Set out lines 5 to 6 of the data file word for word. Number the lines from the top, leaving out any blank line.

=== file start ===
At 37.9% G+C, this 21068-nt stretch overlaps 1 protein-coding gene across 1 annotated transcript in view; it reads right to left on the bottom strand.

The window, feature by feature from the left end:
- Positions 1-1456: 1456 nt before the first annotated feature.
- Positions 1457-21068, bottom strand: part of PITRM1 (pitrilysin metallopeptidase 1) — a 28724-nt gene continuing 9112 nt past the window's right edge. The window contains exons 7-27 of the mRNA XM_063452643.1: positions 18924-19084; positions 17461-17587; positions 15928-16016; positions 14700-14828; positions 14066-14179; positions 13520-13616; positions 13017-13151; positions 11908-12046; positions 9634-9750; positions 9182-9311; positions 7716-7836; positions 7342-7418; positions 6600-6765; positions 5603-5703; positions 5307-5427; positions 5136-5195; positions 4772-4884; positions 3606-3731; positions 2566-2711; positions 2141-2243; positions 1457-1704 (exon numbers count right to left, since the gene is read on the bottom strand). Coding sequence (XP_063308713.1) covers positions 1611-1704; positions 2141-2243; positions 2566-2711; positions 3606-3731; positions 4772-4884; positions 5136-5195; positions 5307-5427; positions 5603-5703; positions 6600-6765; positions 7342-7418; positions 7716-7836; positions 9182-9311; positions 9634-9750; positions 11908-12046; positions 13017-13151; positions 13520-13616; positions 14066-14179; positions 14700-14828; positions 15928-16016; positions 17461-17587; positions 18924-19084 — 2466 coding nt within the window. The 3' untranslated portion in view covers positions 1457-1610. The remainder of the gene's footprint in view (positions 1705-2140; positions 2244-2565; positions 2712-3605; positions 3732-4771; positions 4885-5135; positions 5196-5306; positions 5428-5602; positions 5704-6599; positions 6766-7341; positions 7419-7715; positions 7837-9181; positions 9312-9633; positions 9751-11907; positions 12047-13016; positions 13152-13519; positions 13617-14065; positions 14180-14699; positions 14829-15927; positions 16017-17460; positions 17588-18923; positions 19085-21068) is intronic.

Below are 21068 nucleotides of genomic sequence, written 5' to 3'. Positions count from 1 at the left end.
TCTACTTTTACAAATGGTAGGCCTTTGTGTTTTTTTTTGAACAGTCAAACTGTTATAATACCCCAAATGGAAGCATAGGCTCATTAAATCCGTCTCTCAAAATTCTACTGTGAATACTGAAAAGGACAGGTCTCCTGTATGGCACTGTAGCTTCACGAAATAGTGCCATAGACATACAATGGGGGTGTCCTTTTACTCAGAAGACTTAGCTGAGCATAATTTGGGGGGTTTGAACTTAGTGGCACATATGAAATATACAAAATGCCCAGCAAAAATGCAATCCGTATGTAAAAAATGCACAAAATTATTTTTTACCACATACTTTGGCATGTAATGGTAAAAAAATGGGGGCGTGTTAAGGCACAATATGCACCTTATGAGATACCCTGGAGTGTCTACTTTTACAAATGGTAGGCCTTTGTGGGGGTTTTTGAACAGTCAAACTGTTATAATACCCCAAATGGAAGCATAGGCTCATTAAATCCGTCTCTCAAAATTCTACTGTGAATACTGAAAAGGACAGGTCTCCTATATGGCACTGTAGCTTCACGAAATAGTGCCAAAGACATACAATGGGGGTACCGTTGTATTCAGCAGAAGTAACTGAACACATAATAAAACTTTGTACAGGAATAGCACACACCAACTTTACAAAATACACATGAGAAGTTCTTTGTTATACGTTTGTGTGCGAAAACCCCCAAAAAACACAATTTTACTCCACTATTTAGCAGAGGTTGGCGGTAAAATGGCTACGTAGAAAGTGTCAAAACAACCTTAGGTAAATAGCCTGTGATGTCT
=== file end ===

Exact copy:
Below are 21068 nucleotides of genomic sequence, written 5' to 3'. Positions count from 1 at the left end.
TCTACTTTTACAAATGGTAGGCCTTTGTGTTTTTTTTTGAACAGTCAAACTGTTATAATACCCCAAATGGAAGCATAGGCTCATTAAATCCGTCTCTCAAAATTCTACTGTGAATACTGAAAAGGACAGGTCTCCTGTATGGCACTGTAGCTTCACGAAATAGTGCCATAGACATACAATGGGGGTGTCCTTTTACTCAGAAGACTTAGCTGAGCATAATTTGGGGGGTTTGAACTTAGTGGCACATATGAAATATACAAAATGCCCAGCAAAAATGCAATCCGTATGTAAAAAATGCACAAAATTATTTTTTACCACATACTTTGGCATGTAATGGTAAAAAAATGGGGGCGTGTTAAGGCACAATATGCACCTTATGAGATACCCTGGAGTGTCTACTTTTACAAATGGTAGGCCTTTGTGGGGGTTTTTGAACAGTCAAACTGTTATAATACCCCAAATGGAAGCATAGGCTCATTAAATCCGTCTCTCAAAATTCTACTGTGAATACTGAAAAGGACAGGTCTCCTATATGGCACTGTAGCTTCACGAAATAGTGCCAAAGACATACAATGGGGGTACCGTTGTATTCAGCAGAAGTAACTGAACACATAATAAAACTTTGTACAGGAATAGCACACACCAACTTTACAAAATACACATGAGAAGTTCTTTGTTATACGTTTGTGTGCGAAAACCCCCAAAAAACACAATTTTACTCCACTATTTAGCAGAGGTTGGCGGTAAAATGGCTACGTAGAAAGTGTCAAAACAACCTTAGGTAAATAGCCTGTGATGTCT